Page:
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If you lived back in early 1970s Britain, when young people graduated straight from Oxford and Cambridge into television comedy, you will likely have watched Monty Python’s Flying Circus on TV, and lived with its absurd tag lines as catch phrases for the rest of your life.

You may have caught its flavour in the Life of Brian movie or just bothered to take an archival sample of what made John Cleese and Michael Palin so famous to start with. If so, you will have a sense for the remarkably Pythonesque qualities which infuse the Hong Kong government.

hkfp palace museum monty python
Photo: HKFP remix.

A government which puts people who dislike students onto university councils must surely be disputing in its own committees whether a parrot which has dropped off its perch is truly dead. Administrators who built a $60 billion railway from China without working out how passengers can legally get off it at the other end are definitely operating a  Secretariat for Silly Walks along the  corridors  at Tamar.

Under strict rules of collective responsibility, the whole Executive Council regularly breaks out into the legendary song,  “I’m a Lumberjack and I’m OK. I sleep all night and I work all day. I cut down trees, I eat my lunch and I go to the lavatory. On Wednesdays I go shoppin’, And have buttered scones for tea.”

It was a feature of the opening credits of ‘Monty Python’ that a graphic Big Foot, overflowing with bizarre items, would descend and crush whatever was going on beneath. Now, the government’s Big Foot is stomping on the West Kowloon Cultural District.

palace museum protest
Photo: PH Yang.

Down from heaven is coming a replica palace of dead potentates’ pots and pans, possibly designed as a foot by predestined architect Rocco Yim. Who’s to know? It will crush a mega performance facility which will have been planned for in excruciating detail over the hundred years it has taken to get the WKCD this far.

A second rank exhibition of jugs and jars (all the imperial good stuff is in Taipei) will now squat in the middle of a performing arts paradise. That is what the Big Foot is all about. It makes no sense and it doesn’t matter, both at the same time.

The fake chunk of the Forbidden City could be a patriotic gift to the people of Hong Kong by presumed CE candidate Carrie Lam, who is also dispenser or denier of performance venues, depending on the weather. Or it could be an offering of Hong Kong patriotism to Beijing.

carrie lam palace museum
Carrie Lam (C) and members of the core group in preparation for the development of the Hong Kong Palace Museum. Photo: GovHK.

The wind of celestial favour is often difficult to track but, whichever way it is blowing, it has backfired amongst Hong Kong ingrates worse than a firecracker up a car exhaust.

Still, thanks to the certainties of authoritarianism, the pots and pans palace will drop into place, nonetheless. This is alarming other CE candidates who are frantically looking around for ceramics to throw at this situation.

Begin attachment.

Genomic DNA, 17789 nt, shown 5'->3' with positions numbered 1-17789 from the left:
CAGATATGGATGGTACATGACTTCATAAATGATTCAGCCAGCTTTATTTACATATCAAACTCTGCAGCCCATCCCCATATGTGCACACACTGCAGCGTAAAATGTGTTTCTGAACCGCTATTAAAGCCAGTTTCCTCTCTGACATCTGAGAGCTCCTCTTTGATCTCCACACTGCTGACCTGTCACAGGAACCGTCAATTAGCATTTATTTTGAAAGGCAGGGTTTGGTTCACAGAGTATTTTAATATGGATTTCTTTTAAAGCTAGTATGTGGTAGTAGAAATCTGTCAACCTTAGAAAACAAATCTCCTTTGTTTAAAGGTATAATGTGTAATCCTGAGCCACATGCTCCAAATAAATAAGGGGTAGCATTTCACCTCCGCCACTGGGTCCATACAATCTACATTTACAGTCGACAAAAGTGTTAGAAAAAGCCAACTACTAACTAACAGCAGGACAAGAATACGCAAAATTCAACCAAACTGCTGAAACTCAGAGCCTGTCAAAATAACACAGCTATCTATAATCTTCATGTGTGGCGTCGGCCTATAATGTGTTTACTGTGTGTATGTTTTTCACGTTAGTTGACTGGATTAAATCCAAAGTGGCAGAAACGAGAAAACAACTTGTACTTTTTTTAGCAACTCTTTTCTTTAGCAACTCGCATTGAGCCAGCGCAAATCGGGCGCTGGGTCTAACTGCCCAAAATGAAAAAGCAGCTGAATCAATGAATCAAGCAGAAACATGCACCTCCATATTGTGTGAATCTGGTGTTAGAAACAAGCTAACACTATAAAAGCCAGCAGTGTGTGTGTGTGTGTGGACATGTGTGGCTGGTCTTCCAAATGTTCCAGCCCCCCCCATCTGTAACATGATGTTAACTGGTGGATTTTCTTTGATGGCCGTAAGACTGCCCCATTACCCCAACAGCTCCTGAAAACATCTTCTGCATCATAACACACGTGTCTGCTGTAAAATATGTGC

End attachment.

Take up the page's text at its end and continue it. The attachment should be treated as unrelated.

Regina Ip is said to want to scrap the Central police station restoration project in Hollywood Road, build a replica of the Temple of Heaven there funded by the Rotary Club, and use it as a police station.

Escapee from the retired judges’ facility on Hei Ling Chau, Woo Kwok-hing, has plans to recreate the Great Wall along the New Territories  boundary with Kowloon, funded by the Heung Yee Kuk, of which he seem inordinately fond.  Behind it, a variation of Sharia law will operate whereby every child of an indigene gets a land grant and the right to park anywhere he pleases.

kai tak
Kai Tak. Photo: GovHK.

Fuming by now, politically constipated John Tsang is about to reveal plans for a rebuilding of the Summer Palace on the Kai Tak site, paid for by the Hong Kong government, as a cold weather shelter for old people.

About the Roccoco cups and saucers palace in Kowloon, there will be heard the groan of a thousand schoolteachers across Hong Kong, facing years of supervising patriotically correct visits by groups of uncontrollably bored school kids.

Like Hong Kong Disney, some locals  may go once, marvel at the clear-out from the back of Pu Yi’s kitchen cupboards and thrill to a mangy stuffed Qing sofa with yellow anti macassar. Then — yes you can hear the mantra already — it will become a valuable tourist attraction. Mainlanders will flock south and foreigners will roll in from overseas to see stuff that the Beijing curators decided they could do without.

If Jasper Tang does decide to make a last minute bid for CE, I have one for him: Shenzhen knock-offs of the Terracotta Warriors lined up on a Lantau reclamation. A month’s expenses allowance from each Legco member should sort that out.  The job will be his.

Stuart R Wolfendale

Stuart Wolfendale

Stuart Wolfendale is a freelance columnist, critic and writer based in Hong Kong. He wrote a long running weekly column in the South China Morning Post, was daily diarist of the Eastern Express, back page columnist of the Hong Kong Standard and contributor to Spike magazine. He also trains people in presentation skills and public speaking.